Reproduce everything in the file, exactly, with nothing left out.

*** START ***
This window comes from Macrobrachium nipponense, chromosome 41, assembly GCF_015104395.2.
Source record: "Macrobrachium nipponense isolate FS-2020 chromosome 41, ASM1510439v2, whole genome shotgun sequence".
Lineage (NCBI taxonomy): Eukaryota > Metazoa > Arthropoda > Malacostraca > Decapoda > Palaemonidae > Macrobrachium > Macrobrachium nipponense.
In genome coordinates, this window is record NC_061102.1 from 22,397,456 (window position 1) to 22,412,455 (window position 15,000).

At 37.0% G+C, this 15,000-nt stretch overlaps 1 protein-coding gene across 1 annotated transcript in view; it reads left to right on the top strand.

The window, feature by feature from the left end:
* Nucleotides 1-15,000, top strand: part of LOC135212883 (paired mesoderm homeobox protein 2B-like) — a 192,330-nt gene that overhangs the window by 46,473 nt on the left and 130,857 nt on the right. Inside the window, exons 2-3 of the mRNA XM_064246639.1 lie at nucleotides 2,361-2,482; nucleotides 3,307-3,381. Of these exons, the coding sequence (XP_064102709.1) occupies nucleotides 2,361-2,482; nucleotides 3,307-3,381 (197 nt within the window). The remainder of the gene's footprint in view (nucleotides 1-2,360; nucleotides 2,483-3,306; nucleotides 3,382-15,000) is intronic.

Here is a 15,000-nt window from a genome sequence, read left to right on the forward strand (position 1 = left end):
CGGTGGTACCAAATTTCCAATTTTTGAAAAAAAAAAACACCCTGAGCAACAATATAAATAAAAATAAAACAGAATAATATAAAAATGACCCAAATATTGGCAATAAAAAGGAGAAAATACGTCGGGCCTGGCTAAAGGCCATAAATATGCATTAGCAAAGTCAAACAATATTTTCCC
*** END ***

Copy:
This window comes from Macrobrachium nipponense, chromosome 41, assembly GCF_015104395.2.
Source record: "Macrobrachium nipponense isolate FS-2020 chromosome 41, ASM1510439v2, whole genome shotgun sequence".
Lineage (NCBI taxonomy): Eukaryota > Metazoa > Arthropoda > Malacostraca > Decapoda > Palaemonidae > Macrobrachium > Macrobrachium nipponense.
In genome coordinates, this window is record NC_061102.1 from 22,397,456 (window position 1) to 22,412,455 (window position 15,000).

At 37.0% G+C, this 15,000-nt stretch overlaps 1 protein-coding gene across 1 annotated transcript in view; it reads left to right on the top strand.

The window, feature by feature from the left end:
* Nucleotides 1-15,000, top strand: part of LOC135212883 (paired mesoderm homeobox protein 2B-like) — a 192,330-nt gene that overhangs the window by 46,473 nt on the left and 130,857 nt on the right. Inside the window, exons 2-3 of the mRNA XM_064246639.1 lie at nucleotides 2,361-2,482; nucleotides 3,307-3,381. Of these exons, the coding sequence (XP_064102709.1) occupies nucleotides 2,361-2,482; nucleotides 3,307-3,381 (197 nt within the window). The remainder of the gene's footprint in view (nucleotides 1-2,360; nucleotides 2,483-3,306; nucleotides 3,382-15,000) is intronic.

Here is a 15,000-nt window from a genome sequence, read left to right on the forward strand (position 1 = left end):
CGGTGGTACCAAATTTCCAATTTTTGAAAAAAAAAAACACCCTGAGCAACAATATAAATAAAAATAAAACAGAATAATATAAAAATGACCCAAATATTGGCAATAAAAAGGAGAAAATACGTCGGGCCTGGCTAAAGGCCATAAATATGCATTAGCAAAGTCAAACAATATTTTCCC